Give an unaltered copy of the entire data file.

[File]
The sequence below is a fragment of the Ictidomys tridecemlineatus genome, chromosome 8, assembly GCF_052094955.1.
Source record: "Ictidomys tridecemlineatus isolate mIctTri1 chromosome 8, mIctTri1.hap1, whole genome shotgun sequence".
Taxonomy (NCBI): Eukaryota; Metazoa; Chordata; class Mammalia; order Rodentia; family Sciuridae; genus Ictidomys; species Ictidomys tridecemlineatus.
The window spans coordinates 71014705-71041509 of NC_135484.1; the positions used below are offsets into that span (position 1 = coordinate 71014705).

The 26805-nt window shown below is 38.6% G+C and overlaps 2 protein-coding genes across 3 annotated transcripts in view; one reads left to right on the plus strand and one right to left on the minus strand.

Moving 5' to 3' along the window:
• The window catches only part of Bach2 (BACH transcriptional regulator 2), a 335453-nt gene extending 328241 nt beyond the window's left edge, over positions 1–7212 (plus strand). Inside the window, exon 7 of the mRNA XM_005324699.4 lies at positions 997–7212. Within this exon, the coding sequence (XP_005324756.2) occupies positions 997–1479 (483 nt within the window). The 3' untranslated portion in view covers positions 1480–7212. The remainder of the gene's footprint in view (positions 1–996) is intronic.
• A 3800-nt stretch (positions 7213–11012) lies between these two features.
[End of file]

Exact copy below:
The sequence below is a fragment of the Ictidomys tridecemlineatus genome, chromosome 8, assembly GCF_052094955.1.
Source record: "Ictidomys tridecemlineatus isolate mIctTri1 chromosome 8, mIctTri1.hap1, whole genome shotgun sequence".
Taxonomy (NCBI): Eukaryota; Metazoa; Chordata; class Mammalia; order Rodentia; family Sciuridae; genus Ictidomys; species Ictidomys tridecemlineatus.
The window spans coordinates 71014705-71041509 of NC_135484.1; the positions used below are offsets into that span (position 1 = coordinate 71014705).

The 26805-nt window shown below is 38.6% G+C and overlaps 2 protein-coding genes across 3 annotated transcripts in view; one reads left to right on the plus strand and one right to left on the minus strand.

Moving 5' to 3' along the window:
• The window catches only part of Bach2 (BACH transcriptional regulator 2), a 335453-nt gene extending 328241 nt beyond the window's left edge, over positions 1–7212 (plus strand). Inside the window, exon 7 of the mRNA XM_005324699.4 lies at positions 997–7212. Within this exon, the coding sequence (XP_005324756.2) occupies positions 997–1479 (483 nt within the window). The 3' untranslated portion in view covers positions 1480–7212. The remainder of the gene's footprint in view (positions 1–996) is intronic.
• A 3800-nt stretch (positions 7213–11012) lies between these two features.